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What is Glutathione?

Glutathione is a powerful antioxidant found in every cell in the body. It is made of three types of molecules known as amino acids: glutamine, glycine, and cysteine.

Glutathione levels in the body may be reduced by several factors, including poor nutrition, environmental toxins, and stress. Its levels also decline with age.

One unique thing about glutathione is that the body can make it in the liver, which is not true of most antioxidants.

Researchers have found links between low levels of glutathione and some diseases. It is possible to increase glutathione levels through injection or intravenous (IV) supplementation.

What are the benefits of Glutathione?

  • Fights oxidative stress – Glutathione reduces reactive oxygen species and oxidative stress in the body, which would otherwise damage cells and DNA. Essentially, lowering oxidative stress may reduce the risk of cancer, inflammation, brain damage, and a range of other health problems. Glutathione is equally important for the regeneration of other antioxidants your body needs, such a vitamin C and vitamin E.
  • Lowers inflammation – Glutathione blocks the production of most inflammatory cytokines. If you suffer from chronic health issues, cytokines keep you in a state of constant low-grade inflammation. Raising your Glutathione levels will lower inflammation.
  • Anti-aging – With less glutathione, free radicals can harm the body and accelerate the aging process and cognitive decline. Multiple studies uncovered that the body makes less of this antioxidant as it ages. In women, its levels drop at the beginning of menopause and remain lower after. Increased oxidative stress from low levels in older people can make the bones more fragile and contribute to osteoporosis. Cells depleted of glutathione are susceptible to damage. Low levels trigger a cascade that ultimately leads to cell injury and death, which accelerates aging. Replenishing glutathione levels may slow the aging process, strengthen the bone, and prevent age-related cognitive decline.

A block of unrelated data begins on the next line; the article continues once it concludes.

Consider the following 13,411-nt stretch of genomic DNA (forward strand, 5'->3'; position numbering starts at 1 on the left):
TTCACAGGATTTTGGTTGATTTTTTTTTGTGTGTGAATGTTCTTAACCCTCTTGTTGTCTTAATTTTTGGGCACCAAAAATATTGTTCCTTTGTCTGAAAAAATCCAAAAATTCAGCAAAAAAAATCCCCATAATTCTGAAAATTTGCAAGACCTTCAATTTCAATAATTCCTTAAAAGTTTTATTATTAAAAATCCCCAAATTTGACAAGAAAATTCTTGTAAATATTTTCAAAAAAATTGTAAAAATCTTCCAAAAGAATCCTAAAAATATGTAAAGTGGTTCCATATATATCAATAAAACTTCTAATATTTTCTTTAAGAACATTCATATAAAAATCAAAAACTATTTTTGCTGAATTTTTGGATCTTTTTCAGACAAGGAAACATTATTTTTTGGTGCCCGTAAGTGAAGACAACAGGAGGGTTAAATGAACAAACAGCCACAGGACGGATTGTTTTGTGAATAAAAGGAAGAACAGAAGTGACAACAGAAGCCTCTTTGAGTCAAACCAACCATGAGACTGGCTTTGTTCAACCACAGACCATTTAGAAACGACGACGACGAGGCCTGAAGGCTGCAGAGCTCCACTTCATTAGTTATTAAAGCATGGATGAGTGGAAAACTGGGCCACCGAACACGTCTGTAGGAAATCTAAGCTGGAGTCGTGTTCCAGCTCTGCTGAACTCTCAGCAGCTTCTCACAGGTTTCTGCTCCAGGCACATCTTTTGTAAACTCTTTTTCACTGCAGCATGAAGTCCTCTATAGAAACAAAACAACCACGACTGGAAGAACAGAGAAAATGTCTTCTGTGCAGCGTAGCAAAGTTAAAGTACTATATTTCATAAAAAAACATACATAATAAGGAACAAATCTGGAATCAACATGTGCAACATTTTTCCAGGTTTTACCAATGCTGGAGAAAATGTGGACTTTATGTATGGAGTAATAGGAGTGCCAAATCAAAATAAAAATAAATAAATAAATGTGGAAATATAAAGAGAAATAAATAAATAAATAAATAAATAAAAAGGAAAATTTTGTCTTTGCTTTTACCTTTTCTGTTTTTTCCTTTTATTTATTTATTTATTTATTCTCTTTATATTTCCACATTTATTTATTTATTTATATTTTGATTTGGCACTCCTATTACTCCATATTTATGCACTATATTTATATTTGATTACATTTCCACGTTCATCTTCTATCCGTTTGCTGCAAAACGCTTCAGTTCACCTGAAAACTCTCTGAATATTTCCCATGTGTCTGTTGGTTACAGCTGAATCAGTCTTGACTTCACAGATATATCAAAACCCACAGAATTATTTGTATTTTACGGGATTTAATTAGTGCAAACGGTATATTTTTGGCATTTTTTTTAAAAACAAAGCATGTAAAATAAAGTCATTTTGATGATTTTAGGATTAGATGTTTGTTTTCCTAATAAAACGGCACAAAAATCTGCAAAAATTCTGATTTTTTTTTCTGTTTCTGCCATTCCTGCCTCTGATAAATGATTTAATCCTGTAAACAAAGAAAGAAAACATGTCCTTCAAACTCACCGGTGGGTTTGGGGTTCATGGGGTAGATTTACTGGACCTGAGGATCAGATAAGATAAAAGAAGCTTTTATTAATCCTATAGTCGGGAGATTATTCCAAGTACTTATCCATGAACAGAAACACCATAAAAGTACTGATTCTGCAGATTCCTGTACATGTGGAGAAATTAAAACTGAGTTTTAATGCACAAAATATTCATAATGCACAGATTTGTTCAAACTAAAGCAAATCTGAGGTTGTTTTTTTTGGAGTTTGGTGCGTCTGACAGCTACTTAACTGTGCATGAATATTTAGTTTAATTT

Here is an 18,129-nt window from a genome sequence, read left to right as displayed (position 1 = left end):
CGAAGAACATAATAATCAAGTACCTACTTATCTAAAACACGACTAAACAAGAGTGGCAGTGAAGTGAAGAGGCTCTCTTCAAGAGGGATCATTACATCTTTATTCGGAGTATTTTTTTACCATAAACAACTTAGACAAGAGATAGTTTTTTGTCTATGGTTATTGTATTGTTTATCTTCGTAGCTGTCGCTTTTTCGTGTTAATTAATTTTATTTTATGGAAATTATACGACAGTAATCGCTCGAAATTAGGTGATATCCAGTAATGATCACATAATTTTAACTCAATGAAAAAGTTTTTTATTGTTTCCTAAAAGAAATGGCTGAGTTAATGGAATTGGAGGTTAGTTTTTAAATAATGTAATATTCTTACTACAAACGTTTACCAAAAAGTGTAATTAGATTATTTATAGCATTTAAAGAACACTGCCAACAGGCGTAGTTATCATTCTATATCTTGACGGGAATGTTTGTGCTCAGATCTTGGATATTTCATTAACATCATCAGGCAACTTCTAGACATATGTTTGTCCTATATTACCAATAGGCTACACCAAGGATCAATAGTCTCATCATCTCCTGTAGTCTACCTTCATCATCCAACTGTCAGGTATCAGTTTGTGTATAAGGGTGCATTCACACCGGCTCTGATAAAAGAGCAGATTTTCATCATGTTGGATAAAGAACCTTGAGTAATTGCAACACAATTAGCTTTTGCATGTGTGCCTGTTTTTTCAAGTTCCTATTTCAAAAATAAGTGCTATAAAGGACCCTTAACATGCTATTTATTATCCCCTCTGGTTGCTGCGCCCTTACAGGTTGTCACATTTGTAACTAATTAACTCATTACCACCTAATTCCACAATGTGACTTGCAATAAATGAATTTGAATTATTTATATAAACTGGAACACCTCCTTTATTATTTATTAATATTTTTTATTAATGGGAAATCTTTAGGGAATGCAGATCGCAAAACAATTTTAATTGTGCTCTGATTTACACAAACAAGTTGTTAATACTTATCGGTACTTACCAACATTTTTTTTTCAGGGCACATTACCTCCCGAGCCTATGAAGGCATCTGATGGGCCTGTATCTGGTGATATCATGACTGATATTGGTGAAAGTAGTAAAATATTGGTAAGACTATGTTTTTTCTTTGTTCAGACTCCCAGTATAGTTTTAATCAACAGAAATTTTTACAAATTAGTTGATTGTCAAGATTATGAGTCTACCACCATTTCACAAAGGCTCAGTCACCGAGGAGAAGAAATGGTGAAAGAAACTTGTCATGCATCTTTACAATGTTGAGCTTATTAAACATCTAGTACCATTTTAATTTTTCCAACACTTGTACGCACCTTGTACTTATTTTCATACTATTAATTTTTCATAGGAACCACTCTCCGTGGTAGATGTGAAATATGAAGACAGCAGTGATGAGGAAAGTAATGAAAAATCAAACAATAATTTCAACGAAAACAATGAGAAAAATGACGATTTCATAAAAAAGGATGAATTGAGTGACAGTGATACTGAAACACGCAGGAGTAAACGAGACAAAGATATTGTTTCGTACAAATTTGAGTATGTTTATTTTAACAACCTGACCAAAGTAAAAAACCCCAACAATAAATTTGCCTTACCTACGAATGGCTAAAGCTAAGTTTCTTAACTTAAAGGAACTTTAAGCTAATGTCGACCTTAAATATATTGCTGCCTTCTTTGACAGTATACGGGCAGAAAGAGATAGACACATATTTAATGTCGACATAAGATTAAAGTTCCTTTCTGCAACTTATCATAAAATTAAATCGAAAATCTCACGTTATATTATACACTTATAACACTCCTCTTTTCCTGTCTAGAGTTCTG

• Mental health – Research suggests that some people with certain mental disorders including anxiety, depression, OCD, and Schizophrenia have low glutathione levels. Restoring glutathione levels may help calm the mind and reduce symptoms.
  • Treating autism spectrum disorders – There is some evidence that children with autism have lower levels of glutathione than neurotypical children, or those without autism. In 2011, researchersfound that oral glutathione supplements or injections might reduce some effects of autism. However, the team did not look specifically at the children’s symptoms to see if any had improved, so further research is needed to determine this impact.
  • Protecting the brain – Reactive oxygen species are continuously generated while the brain burns fuel for energy. The brain needs to detox them to stay healthy, and glutathione plays a key role in making this possible. Alzheimer’s disease is, in part, caused by oxidative stress. Antioxidants may prevent or slow the disease. In addition, glutathione may help combat the oxidative stress that damages dopamine neurons in Parkinson’s disease. People with Parkinson’s have low glutathione levels in the brain and boosting GSH may be an early measure to prevent this disease.